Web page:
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Take Special Care When Road Tripping for Two

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No matter why you’re hitting the open road this summer–one last getaway before the baby arrives, a road trip with friends, or an extended commute for business—driving or traveling by car while expecting requires special care and consideration.

According to U.S. News & World Report staff writer Allison Goldstein, timing is everything when it comes to traveling while pregnant. She advises expectant mothers should time their road travels for the second trimester and to avoid, if possible, traveling for long periods after week 36. Of course, before any big or semi-big travel plans, pregnant women should seek counsel from their physicians, notes Goldstein.

Related: Keeping pets safe during long road trips

Plan on stopping at least every few hours, if not more frequently, for bathroom breaks, advises writer Molly Thornberg. These breaks will also give you the chance to stretch your legs, which can fend off or ease back pain, adds Thornberg.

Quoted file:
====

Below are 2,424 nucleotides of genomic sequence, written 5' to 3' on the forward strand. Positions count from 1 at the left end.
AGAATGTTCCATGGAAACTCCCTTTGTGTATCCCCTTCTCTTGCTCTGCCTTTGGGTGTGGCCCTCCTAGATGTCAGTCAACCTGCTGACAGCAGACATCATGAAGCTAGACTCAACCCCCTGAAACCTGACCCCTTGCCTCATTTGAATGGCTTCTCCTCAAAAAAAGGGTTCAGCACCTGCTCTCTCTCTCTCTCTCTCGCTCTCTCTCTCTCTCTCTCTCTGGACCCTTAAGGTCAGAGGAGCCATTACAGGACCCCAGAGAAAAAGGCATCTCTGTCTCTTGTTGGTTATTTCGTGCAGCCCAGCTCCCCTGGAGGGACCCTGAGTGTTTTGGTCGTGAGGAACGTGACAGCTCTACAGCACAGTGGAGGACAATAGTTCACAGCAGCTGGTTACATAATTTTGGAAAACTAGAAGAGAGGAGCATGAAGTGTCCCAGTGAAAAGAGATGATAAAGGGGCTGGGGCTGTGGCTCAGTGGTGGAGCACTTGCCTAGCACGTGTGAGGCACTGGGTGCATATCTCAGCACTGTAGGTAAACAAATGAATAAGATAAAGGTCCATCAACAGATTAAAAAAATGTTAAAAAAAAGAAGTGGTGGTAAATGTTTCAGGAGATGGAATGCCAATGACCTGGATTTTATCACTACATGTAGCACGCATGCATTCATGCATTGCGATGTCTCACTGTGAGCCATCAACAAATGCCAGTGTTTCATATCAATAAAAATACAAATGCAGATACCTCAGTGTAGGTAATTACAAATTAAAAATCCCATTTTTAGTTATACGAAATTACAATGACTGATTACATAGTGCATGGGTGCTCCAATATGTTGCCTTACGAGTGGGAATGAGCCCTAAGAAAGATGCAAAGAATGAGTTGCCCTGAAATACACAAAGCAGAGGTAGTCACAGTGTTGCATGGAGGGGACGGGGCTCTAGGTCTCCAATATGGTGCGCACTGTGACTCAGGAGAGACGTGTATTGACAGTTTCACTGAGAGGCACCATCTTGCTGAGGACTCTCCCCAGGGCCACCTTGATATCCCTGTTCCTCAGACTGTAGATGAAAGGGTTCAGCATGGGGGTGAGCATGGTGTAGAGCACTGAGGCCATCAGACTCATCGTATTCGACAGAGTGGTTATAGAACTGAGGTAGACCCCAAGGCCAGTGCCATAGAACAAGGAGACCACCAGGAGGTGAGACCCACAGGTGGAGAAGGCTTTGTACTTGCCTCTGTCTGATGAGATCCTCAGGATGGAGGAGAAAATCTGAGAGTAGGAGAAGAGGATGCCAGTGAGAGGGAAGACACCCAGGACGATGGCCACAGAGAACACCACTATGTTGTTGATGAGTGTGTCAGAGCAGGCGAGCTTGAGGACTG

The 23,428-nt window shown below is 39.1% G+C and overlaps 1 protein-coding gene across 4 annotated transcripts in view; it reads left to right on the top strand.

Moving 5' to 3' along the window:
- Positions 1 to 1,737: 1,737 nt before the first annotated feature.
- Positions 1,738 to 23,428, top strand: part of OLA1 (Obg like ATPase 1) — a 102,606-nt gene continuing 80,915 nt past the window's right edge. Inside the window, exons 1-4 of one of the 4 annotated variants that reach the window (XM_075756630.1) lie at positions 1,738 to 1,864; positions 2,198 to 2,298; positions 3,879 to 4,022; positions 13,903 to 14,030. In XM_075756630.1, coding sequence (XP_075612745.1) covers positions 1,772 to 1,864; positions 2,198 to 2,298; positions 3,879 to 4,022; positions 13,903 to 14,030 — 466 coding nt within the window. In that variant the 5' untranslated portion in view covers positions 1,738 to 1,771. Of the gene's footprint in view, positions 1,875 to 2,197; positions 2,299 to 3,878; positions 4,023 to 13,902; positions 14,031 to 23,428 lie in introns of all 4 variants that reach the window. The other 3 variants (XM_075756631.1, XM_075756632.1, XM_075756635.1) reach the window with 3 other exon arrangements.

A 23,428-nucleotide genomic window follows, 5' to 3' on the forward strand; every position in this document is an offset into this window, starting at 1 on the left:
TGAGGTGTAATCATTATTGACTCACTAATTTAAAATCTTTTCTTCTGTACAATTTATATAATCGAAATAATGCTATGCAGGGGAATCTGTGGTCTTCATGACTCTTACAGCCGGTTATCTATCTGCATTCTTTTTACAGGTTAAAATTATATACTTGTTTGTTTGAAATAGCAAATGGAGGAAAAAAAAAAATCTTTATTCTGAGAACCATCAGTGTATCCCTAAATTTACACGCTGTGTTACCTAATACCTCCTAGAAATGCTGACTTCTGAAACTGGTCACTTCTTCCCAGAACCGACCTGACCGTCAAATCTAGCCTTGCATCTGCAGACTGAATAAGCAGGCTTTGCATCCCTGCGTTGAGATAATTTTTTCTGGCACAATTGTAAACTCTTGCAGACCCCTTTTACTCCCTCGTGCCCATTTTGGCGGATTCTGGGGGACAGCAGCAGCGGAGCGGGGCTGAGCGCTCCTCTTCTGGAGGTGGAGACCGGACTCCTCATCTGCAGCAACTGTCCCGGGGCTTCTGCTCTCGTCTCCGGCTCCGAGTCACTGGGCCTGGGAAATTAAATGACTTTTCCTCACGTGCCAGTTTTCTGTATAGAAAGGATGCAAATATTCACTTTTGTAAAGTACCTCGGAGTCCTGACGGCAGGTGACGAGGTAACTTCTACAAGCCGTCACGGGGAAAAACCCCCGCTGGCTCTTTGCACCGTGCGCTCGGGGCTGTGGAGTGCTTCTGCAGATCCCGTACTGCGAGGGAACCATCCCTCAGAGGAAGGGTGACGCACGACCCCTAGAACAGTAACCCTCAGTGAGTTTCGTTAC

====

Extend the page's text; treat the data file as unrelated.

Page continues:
Goldstein agrees, “Limit your travel to a maximum of six hours per day, making plenty of stops to stretch along the way.”

To minimize anxiety, you might want to explore a new or favorite destination closer to home, advises Goldstein, and be sure to pack your prenatal records, insurance card, and medical information. It’s also a good idea to know where the closest emergency facility is once you reach your destination, notes Goldstein, or even along the route if you plan on stopping at multiple places.

Learn More: Green car tips

For a calming touch of home, Thornberg recommends packing your pillow; you can use it to make the ride, or a night in a hotel, much more comfortable. And, of course, staying hydrated is a priority, adds Thornberg.

“While you’re on the road, be aware of your seat belt placement: Secure the lap belt below your belly so that it rests against your hip bones, and wear the shoulder belt across the center of your chest and to the side of your baby bump,” reports Goldstein. “If you’re the driver, the National Highway Traffic Safety Administration recommends that you move your seat as far back as comfortably possible and position the steering wheel at least 10 inches away from your breastbone so that if the airbag should deploy, it will do so without causing harm to your baby.”

Hitting the open road is a great way to get away, but it can be exhausting, no matter how incredible or necessary the destination. When traveling for two, it’s so important to stop, rest, and take of yourself.

News Source: U.S. News & World Report,